Zuck’s Pledge To Congress: Political Ad Transparency, An App Crackdown And Big Security Investments

In Facebook CEO Mark Zuckerberg’s prepared statement for Congress, he describes how his company hopes to prevent illicit data sharing and enhance transparency around political advertising.

The testimony, which will be delivered Wednesday, partially reiterates changes that Facebook publicized last week. Last Wednesday, Facebook detailed API data restrictions. And last Friday, it described the tools it would use to enhance political ad transparency.

Massive app audit

Zuckerberg will also pledge to Congress that Facebook is conducting a massive app investigation.

“We’re in the process of investigating every app that had access to a large amount of information before we locked down our platform in 2014,” his prepared statements say. “If we detect suspicious activity, we’ll do a full forensic audit. And if we find that someone is improperly using data, we’ll ban them and tell everyone affected.”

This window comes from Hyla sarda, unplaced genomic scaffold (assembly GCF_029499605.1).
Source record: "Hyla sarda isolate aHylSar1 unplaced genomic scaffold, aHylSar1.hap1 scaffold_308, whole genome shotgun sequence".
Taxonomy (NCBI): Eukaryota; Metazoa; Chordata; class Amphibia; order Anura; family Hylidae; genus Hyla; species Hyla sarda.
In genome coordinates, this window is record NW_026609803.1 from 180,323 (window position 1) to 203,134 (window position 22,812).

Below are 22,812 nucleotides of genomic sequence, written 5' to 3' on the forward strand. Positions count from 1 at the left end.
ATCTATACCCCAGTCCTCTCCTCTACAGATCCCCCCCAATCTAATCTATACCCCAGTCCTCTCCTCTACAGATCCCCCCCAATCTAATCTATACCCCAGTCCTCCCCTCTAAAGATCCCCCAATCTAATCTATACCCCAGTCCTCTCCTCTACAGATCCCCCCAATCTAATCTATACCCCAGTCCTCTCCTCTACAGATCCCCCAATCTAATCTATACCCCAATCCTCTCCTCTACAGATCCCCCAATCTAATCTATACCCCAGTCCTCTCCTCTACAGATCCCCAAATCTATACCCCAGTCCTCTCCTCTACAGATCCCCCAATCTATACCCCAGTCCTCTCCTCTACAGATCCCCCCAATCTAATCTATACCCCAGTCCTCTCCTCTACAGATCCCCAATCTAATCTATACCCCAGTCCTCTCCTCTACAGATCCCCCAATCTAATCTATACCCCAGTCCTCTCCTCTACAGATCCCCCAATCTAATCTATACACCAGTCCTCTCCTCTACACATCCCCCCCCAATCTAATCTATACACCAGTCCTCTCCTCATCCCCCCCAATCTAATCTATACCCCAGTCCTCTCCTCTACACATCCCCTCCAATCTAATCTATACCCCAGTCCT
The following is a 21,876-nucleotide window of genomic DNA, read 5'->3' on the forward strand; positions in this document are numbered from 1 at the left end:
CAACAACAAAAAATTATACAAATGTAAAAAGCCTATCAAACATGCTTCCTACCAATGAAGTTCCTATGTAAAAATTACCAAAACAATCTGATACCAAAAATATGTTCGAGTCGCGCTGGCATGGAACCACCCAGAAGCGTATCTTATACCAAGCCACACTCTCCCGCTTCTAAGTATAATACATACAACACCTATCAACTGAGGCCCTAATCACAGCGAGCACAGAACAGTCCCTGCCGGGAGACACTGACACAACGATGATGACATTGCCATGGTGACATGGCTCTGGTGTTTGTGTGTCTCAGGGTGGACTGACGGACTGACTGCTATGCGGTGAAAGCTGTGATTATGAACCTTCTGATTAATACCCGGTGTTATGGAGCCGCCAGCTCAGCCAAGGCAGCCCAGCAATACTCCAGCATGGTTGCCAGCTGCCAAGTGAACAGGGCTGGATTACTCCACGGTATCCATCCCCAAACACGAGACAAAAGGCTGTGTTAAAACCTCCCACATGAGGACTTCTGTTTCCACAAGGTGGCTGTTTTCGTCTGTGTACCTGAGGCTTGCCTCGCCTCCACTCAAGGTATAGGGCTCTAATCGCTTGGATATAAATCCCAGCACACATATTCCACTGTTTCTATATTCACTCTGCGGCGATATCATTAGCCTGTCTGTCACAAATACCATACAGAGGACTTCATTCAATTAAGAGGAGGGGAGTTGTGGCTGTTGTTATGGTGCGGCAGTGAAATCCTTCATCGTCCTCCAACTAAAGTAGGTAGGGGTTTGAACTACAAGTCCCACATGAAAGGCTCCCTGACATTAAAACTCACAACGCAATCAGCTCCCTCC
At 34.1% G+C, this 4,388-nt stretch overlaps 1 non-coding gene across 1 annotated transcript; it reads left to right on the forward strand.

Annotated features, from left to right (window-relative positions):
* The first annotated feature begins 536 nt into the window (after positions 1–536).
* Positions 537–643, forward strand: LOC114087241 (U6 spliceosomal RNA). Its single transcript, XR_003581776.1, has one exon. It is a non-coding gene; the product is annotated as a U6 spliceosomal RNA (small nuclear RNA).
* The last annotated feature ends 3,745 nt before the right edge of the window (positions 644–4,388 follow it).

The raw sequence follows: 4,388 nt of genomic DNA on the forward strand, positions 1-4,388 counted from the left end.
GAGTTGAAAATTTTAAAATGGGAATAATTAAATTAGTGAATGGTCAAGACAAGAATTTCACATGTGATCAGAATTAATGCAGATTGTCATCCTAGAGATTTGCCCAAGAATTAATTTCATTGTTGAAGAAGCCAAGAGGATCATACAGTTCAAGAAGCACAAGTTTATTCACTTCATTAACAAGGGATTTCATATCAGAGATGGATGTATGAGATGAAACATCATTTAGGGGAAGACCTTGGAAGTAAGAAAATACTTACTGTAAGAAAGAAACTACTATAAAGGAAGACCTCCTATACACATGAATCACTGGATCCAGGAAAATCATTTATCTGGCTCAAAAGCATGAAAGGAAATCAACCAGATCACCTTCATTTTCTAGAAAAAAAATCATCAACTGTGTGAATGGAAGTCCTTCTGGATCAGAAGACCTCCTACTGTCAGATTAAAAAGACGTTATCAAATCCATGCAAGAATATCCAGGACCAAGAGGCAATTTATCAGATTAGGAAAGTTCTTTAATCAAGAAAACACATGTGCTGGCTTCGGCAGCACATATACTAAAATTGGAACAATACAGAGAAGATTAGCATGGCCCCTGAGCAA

AI to remove fake accounts, new staff to review content


Zuckerberg also claims Facebook has built “advanced AI tools to remove fake accounts” and he outlines a number of “successful” deployments.

Moreover, he mentioned that Facebook has about 15,000 people working on security and content review. Facebook will have north of 20,000 staffers on that job by the end of 2018.

He adds that Facebook’s security investments will “significantly impact” profitability.

Political ad authorization

Facebook said last Friday that it will require political advertisers to be authorized by the company.

Zuckerberg reaffirmed the requirement in his prepared remarks and added that political and issues advertisers must confirm their location and identity.

“Any advertiser who doesn’t pass will be prohibited from running political or issue ads,” the testimony says. Facebook will also label political ads and show who paid for them.

The rollout is starting in the US and will go global in the next few months.

Facebook also built a tool that shows on which pages a political ad is running. The tool is testing in Canada but will go global this summer.

Zuckerberg’s statements say these verification measures will require Facebook to hire thousands before the 2018 elections in the US and elsewhere in the world.

 

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